GWEN IFILL: Kidnapping, robbery and ransom on the high seas. Jeffrey Brown has that.
JEFFREY BROWN: Modern-day piracy off the coast of Africa, it’s been on the rise for several years and reaching new heights now with eight attacks just this week.
Last night, an Indian naval vessel destroyed a Somali pirate ship in the Gulf of Aden, but separate bands of buccaneers seized a Thai fishing boat and a cargo ship carrying grain to Iran.
The most spectacular raid of all occurred Saturday, when pirates captured a Saudi supertanker loaded with at least $100 million of oil, the largest ship ever hijacked.
In Italy today, the Saudi foreign minister said talks between the owners of the tanker and the pirates were ongoing.
PRINCE SAUD AL-FAISAL, Foreign Minister, Saudi Arabia: We do not like to negotiate with either terrorists or hijackers, but the owners of the tanker are the owners of the tanker, and they are the final arbiters of what happens there.
JEFFREY BROWN: Piracy, of course, has long been the stuff of legend and lore, from Robert Louis Stevenson’s “Treasure Island,” to the killing of Blackbeard off the coast of North Carolina, to Johnny Depp as Captain Jack Sparrow in the “Pirates of the Caribbean” movies.
But the modern, real version is a dangerous and costly affair. More than 20,000 oil tankers, freighters, and merchant vessels pass through the Gulf of Aden annually. So far this year, Somali pirates have launched almost 100 attacks on ships in and around the gulf, with at least three dozen having been hijacked.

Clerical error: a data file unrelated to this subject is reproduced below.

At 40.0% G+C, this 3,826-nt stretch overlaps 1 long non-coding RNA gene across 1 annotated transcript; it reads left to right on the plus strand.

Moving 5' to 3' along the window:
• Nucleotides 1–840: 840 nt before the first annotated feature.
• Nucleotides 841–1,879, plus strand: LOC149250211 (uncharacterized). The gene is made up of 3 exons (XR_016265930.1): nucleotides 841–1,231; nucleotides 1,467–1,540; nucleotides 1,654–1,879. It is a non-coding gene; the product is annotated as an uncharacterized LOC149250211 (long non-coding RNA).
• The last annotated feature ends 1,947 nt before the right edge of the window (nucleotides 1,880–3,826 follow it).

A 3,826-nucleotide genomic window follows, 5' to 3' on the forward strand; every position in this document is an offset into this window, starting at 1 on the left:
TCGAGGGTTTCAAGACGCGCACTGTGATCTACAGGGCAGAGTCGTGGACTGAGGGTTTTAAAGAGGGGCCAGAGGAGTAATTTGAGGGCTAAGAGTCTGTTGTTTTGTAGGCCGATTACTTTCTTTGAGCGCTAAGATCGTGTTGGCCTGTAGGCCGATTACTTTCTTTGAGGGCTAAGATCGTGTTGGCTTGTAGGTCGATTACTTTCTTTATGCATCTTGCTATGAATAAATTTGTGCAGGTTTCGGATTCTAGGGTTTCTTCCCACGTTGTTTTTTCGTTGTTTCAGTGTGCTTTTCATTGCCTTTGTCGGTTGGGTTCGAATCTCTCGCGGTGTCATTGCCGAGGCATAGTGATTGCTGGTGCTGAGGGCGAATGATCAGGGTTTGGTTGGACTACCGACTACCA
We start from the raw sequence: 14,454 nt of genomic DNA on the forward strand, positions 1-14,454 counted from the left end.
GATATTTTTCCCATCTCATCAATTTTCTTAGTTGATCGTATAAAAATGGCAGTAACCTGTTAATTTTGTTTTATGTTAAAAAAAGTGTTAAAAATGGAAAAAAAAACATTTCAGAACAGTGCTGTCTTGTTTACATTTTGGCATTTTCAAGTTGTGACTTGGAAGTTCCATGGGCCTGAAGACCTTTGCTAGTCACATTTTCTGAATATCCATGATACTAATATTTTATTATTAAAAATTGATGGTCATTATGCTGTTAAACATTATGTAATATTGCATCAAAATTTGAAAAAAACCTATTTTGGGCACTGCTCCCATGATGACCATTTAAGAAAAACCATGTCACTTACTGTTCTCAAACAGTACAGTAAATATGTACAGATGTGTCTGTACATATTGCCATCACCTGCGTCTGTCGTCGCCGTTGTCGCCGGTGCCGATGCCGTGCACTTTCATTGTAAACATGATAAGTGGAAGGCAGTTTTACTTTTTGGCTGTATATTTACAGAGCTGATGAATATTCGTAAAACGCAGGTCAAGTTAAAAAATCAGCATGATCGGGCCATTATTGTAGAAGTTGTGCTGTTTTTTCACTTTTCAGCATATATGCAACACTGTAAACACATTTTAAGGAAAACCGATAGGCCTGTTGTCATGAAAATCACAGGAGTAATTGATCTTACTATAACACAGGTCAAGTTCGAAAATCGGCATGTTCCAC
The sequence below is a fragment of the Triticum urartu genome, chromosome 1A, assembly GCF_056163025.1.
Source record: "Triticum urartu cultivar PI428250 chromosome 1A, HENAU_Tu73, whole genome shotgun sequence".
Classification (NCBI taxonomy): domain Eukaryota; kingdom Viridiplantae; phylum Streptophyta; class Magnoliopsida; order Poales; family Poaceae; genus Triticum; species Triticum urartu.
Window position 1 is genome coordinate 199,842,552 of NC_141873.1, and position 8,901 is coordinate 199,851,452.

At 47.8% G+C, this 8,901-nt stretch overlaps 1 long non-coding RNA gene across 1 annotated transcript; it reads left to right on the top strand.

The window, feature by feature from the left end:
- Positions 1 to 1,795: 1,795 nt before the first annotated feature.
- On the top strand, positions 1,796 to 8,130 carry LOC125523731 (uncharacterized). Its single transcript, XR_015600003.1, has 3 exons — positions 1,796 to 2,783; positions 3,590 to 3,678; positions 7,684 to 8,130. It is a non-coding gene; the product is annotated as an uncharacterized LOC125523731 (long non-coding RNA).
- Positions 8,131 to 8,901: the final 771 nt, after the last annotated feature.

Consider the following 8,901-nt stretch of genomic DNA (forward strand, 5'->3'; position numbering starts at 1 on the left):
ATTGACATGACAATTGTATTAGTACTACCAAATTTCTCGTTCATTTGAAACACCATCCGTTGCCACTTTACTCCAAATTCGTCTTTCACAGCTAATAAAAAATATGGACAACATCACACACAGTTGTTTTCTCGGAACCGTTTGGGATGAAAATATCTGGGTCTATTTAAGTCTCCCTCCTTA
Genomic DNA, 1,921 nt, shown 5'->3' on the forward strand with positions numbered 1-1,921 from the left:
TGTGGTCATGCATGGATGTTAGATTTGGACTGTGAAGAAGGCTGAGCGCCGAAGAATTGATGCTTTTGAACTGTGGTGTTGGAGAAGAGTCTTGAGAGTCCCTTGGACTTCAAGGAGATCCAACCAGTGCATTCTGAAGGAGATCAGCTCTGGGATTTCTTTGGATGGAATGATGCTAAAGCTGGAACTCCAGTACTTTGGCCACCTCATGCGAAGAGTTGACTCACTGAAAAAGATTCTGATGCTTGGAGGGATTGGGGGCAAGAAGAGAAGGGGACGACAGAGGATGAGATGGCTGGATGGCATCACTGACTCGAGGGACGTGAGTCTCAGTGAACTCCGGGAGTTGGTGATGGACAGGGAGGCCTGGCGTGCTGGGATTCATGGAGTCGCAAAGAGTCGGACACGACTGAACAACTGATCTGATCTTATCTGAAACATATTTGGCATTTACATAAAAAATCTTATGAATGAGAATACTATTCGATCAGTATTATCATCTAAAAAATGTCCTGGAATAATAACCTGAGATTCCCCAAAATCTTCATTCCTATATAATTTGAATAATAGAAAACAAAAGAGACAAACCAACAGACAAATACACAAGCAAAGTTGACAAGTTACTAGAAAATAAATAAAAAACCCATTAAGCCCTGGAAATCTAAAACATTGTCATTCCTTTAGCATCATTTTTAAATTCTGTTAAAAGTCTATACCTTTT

The flare-up in piracy has led to higher insurance costs for shipping companies and forced some companies to divert ships around South Africa.
According to the International Maritime Bureau, a private group that monitors global piracy, at least 14 vessels with 243 crew members are still being held.
An official with the organization said today in London that a more forceful approach was needed to stem the wave of new attacks.
CAPT. POTTENGAL MUKUNDAN, Director, International Maritime Bureau: I think the issue is that we need to deter them. We need to clearly signal to them that there is a risk in them carrying out these actions and that, you know, it is no longer a pirate’s charter, these waters. I think that is the point that we have to get across. And if we get that across, then hopefully the attacks will come down.